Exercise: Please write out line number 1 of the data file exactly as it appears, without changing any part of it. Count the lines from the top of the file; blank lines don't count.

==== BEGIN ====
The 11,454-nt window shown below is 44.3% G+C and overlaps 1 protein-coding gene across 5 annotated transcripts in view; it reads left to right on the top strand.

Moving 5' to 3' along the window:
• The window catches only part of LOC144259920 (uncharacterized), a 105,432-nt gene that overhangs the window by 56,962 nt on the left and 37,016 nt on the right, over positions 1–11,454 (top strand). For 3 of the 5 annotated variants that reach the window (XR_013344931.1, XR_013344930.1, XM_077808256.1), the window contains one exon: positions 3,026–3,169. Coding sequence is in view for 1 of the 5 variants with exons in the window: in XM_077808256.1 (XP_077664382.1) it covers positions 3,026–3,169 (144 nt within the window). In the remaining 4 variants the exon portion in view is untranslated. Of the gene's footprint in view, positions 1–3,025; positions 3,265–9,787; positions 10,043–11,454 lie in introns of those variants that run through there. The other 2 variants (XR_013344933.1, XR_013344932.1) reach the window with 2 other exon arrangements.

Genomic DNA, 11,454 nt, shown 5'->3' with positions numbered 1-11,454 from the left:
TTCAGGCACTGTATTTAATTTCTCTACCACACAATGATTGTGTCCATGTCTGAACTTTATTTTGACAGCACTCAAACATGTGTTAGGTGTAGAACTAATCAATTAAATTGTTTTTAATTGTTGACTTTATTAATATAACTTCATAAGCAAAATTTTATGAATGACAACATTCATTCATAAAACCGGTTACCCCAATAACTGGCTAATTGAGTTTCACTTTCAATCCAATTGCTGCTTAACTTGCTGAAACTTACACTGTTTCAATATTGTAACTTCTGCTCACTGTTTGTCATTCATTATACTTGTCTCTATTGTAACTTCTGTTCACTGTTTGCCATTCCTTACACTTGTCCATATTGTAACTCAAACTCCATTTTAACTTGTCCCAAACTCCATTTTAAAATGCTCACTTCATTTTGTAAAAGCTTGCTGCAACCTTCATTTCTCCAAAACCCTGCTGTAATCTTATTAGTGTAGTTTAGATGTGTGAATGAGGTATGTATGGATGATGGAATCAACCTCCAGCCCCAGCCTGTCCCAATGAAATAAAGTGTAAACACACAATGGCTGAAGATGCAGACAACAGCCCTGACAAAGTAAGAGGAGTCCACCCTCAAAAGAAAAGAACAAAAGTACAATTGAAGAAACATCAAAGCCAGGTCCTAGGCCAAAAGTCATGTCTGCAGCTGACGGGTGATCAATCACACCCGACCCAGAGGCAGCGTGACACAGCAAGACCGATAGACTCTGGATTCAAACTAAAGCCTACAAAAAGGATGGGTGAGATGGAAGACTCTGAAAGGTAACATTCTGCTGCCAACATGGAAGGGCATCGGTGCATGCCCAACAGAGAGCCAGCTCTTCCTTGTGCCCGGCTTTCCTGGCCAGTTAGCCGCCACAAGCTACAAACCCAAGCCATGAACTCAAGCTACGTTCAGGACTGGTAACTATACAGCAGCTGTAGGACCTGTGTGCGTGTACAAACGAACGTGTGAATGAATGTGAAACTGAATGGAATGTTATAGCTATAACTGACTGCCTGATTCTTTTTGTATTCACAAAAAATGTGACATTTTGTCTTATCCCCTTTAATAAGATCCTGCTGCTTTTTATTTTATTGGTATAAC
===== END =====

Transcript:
The 11,454-nt window shown below is 44.3% G+C and overlaps 1 protein-coding gene across 5 annotated transcripts in view; it reads left to right on the top strand.